Codekit vs. Grunt.js

June 25, 2014

As a front-end developer there’s lots of little things you need to do as a part of your workflow, like compiling your Sass files, running Autoprefixer, minifying your SVG files, optimizing your images, linting your Javascript files, firing up a server.

Naturally, a tool would come along to simplify and automate some of those processes. There’s a few major tools on the market, namely Codekit, Grunt & Gulp, that I want to break down a little bit.


Codekit is an OS X app for compiling languages like Sass, HAML, Coffeescript and most other front-end tasks like minifying your Javascript and stylesheets. The first Codekit is how I got interested in using Sass on my projects and made me an instant convert, but it was very hard to customize and share your preferences with other collaborators. As far as features go, there’s style injection, live reloading, Bower components and it now even ports a local server from MAMP that’s accessible on all devices.

The second offering of Codekit is even more amazing than the first. There’s a vast overhall done to it and is a lot more customizable, like it will let you execute bash scripts upon successfully compiling your code. It has a very interesting feature that lets you use includes in HTML through the Kit language that AJ Troxell explains very well how to use. Plus that server thing is pretty sweet; sometimes I use Codekit just for that feature.

The thing that grabs me most about Codekit is that it’s easy to get up & running with very little effort and you can only really tell it’s there when you’ve hit an error in your code. It just works. It fits in a workflow intuitively and sits very comfortably in the background.

As far as downsides, it costs money (but $36 isn’t a terrible price to pay for software you use all day). I’ve run into errors using Bourbon and Bourbon Neat because the Codekit versions of these libraries are still running on older versions of Sass. The only other thing is that if you’re using Grunt previously, it will try and automatically minify your Gruntfile and freak out.


Speaking of your Gruntfile, Grunt.js is a little more involved with the project you’re working on. It requires a good bit of configuration and setup but you get a lot more control and options. I like Grunt because you need to use the command line to get it going and it only runs tasks when you want it to, whereas with Codekit you have to tell it not to compile, concatenate, refresh, etc.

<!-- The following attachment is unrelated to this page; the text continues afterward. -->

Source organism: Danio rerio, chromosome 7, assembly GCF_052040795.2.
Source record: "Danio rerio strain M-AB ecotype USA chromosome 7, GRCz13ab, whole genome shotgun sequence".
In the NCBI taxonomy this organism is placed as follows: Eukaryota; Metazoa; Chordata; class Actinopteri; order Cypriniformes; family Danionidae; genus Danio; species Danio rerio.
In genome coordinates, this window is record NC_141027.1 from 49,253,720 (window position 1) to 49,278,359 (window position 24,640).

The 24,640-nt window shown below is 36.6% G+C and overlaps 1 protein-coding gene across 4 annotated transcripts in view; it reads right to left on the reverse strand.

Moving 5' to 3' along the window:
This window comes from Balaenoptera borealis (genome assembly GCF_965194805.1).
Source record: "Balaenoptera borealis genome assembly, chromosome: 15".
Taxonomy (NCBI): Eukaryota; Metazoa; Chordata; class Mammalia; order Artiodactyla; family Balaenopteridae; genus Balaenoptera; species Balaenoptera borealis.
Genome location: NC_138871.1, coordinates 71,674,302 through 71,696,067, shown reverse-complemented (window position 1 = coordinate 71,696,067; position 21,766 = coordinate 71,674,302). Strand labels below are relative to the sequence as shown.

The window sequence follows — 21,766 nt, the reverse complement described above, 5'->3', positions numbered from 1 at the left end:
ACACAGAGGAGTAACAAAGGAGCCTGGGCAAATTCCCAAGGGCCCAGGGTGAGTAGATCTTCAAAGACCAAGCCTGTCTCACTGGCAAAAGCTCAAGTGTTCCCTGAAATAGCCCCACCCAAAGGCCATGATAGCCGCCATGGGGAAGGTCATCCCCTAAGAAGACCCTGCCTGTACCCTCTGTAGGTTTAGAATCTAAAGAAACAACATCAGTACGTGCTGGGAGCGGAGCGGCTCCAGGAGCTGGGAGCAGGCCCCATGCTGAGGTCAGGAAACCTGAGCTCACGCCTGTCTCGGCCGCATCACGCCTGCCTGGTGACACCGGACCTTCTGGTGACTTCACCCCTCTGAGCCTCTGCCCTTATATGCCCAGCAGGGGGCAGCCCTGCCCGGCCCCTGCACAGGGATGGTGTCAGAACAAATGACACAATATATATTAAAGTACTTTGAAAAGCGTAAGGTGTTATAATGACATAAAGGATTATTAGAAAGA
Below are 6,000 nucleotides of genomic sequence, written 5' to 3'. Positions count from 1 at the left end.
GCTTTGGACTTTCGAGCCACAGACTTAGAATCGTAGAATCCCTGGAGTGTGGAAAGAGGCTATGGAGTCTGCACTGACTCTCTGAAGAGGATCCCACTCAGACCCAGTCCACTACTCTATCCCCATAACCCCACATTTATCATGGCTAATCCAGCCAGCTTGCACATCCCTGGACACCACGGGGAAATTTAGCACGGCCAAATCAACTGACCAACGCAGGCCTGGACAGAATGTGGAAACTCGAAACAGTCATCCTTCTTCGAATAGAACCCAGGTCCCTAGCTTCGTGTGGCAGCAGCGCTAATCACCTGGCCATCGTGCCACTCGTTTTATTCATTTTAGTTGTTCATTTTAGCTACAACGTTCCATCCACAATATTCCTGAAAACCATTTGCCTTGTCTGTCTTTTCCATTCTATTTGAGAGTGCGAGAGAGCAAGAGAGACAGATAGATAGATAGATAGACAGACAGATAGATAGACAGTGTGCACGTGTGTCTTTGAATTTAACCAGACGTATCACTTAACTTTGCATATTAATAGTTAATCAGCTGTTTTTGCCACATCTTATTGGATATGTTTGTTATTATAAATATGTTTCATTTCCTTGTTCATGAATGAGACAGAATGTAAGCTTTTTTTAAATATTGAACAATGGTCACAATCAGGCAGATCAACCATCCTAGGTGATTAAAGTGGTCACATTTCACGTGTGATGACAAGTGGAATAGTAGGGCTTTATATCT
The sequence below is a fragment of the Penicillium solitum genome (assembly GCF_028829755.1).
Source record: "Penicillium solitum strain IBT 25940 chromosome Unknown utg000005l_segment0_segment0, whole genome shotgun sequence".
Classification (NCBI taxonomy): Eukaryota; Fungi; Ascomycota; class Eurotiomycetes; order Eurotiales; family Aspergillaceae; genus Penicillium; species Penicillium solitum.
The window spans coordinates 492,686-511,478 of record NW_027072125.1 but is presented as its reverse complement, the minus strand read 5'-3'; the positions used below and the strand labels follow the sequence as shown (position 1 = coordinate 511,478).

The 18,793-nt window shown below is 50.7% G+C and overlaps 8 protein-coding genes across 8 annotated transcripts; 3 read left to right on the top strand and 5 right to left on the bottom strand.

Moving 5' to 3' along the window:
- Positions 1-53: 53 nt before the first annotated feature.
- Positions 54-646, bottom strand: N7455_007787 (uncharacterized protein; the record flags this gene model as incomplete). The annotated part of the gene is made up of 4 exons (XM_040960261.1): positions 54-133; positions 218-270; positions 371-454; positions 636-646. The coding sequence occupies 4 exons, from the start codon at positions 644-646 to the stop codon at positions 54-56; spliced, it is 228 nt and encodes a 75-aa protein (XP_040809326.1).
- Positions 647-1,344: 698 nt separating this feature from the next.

Grunt’s most appealing feature, by far, is the number of tasks you can configure and run. For instance there is a task that lets you set a pixel fallback to every rem declaration, and another one I love is a notifier that sends OS X notifications when you hit an error. There are tons of grunt tasks for a nice SVG workflow, like minifying those files and taking out all of the stuff Adobe Illustrate exports with it.

There isn’t really anything you can’t do with Grunt that you can only do with Codekit. It just requires more configuration. You can spin up a static server with Grunt, too, and you can choose the ports and every other detail. You can even use Grunt to compile Codekit’s Kit files.

I think my real allegiance to Grunt is that it got me to use the command line more and think about other tools like Yeoman and Bower. And it took me a while to get the hang of, no matter how many posts Chris Coyier wrote about it. It got me to think about my workflow and scrutinize and make me consider where I really needed to improve things.


Then there’s Gulp.js, it’s by far new and shinier than the other two build tools. I’m not really into Gulp yet. Based on this talk from Mark Dalgleish, I should and will love it but it needs to mature more. It is definitely on my radar though. I’ve watched a few videos on it and it feels like there’s less setup, and it’s easier to customize and get going with your project. I will be spending more time with it soon and will definitely share the results.

My basic thought on these build wars is simple: Codekit is for when you wanna get started, Grunt when you to really need to get into things indepth. The point of a good build tool is one you don’t have to think about; it simply fades into the background and lets you work.